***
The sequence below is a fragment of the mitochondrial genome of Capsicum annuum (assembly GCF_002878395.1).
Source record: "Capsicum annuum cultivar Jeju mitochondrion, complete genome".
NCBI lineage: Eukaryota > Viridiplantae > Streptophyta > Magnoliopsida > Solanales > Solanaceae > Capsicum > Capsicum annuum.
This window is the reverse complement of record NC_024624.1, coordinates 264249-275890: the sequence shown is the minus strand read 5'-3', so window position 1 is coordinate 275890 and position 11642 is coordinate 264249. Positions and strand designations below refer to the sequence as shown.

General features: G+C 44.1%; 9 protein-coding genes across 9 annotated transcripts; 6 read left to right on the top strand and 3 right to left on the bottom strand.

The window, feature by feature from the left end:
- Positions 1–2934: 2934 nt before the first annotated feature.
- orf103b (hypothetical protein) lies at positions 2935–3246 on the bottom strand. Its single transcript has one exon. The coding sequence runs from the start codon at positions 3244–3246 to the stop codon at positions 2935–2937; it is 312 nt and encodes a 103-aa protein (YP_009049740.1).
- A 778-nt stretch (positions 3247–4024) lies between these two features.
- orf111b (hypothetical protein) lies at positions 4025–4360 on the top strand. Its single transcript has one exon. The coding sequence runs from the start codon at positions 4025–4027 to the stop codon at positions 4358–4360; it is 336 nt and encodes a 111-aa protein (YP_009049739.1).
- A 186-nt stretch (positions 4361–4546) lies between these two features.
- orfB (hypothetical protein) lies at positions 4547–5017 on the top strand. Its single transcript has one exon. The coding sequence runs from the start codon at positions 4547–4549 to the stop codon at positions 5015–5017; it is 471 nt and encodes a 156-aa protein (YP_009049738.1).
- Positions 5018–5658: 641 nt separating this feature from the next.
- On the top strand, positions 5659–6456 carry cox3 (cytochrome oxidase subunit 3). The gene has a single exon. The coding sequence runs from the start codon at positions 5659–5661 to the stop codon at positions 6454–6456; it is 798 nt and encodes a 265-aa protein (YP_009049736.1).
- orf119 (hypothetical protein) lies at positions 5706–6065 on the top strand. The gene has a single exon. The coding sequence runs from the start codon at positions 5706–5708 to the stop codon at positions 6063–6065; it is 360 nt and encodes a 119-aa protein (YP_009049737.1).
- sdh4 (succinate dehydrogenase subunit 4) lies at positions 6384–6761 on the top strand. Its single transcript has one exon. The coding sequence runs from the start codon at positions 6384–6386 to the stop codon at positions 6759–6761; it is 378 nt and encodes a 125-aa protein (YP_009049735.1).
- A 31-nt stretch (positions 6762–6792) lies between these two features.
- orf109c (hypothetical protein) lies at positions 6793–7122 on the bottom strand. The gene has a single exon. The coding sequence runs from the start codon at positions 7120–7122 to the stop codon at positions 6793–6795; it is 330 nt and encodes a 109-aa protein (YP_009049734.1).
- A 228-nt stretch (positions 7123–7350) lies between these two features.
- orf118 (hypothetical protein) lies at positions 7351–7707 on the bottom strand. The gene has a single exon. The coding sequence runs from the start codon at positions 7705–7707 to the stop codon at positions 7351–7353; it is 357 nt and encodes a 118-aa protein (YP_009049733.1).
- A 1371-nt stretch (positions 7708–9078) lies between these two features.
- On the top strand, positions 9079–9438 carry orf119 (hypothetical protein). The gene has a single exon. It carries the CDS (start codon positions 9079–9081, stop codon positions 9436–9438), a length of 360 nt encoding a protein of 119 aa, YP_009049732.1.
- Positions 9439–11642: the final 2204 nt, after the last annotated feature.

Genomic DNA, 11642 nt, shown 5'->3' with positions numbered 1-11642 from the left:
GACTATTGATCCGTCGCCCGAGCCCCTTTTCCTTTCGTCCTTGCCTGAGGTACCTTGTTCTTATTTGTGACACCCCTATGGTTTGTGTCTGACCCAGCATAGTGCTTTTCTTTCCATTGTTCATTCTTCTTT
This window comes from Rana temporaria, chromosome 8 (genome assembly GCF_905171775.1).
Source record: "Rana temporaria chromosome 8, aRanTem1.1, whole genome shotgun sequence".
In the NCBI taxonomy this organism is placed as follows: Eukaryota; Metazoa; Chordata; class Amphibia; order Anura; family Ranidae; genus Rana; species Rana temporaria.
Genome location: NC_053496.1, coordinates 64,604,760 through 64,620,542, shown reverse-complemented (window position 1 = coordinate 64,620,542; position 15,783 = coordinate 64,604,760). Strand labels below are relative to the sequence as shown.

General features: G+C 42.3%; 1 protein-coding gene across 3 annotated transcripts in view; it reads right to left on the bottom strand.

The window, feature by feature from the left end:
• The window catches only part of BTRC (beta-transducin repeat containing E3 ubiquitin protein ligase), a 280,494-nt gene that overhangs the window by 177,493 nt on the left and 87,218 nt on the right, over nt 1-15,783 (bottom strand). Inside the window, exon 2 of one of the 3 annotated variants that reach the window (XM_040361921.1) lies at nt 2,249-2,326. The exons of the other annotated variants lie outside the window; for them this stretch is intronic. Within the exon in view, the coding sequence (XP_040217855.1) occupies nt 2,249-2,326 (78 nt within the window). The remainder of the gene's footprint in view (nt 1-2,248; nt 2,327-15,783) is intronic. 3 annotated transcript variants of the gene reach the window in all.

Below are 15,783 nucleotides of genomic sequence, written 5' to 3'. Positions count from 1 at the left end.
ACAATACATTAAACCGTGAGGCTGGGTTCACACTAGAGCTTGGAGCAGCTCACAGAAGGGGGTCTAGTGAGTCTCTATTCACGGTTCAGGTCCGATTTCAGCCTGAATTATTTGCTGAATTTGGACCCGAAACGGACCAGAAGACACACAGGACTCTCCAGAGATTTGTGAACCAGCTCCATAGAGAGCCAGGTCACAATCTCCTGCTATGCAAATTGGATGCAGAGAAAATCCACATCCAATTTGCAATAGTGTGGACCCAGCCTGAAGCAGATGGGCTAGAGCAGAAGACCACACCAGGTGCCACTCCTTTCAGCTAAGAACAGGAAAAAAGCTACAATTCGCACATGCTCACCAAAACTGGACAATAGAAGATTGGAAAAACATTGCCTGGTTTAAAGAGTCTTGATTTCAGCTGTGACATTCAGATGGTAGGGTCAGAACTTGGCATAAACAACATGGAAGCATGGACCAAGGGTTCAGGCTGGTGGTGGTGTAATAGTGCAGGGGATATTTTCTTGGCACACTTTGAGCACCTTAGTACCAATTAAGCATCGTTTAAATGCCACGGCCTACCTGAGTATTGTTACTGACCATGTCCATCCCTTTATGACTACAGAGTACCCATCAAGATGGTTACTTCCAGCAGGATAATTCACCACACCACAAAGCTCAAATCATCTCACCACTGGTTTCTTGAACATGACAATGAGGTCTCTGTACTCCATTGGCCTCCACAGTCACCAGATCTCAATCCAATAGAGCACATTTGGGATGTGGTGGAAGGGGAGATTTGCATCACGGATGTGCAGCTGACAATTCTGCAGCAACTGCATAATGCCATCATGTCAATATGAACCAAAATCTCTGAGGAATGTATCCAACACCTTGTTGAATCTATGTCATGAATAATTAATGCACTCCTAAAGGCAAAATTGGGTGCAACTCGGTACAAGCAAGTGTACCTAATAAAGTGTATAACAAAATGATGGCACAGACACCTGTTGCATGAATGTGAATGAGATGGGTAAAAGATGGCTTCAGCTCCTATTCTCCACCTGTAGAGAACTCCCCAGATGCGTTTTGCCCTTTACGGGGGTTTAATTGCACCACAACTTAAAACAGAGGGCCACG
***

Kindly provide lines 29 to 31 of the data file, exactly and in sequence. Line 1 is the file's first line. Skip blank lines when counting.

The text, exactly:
Genome location: NC_053496.1, coordinates 64,604,760 through 64,620,542, shown reverse-complemented (window position 1 = coordinate 64,620,542; position 15,783 = coordinate 64,604,760). Strand labels below are relative to the sequence as shown.

General features: G+C 42.3%; 1 protein-coding gene across 3 annotated transcripts in view; it reads right to left on the bottom strand.

The window, feature by feature from the left end: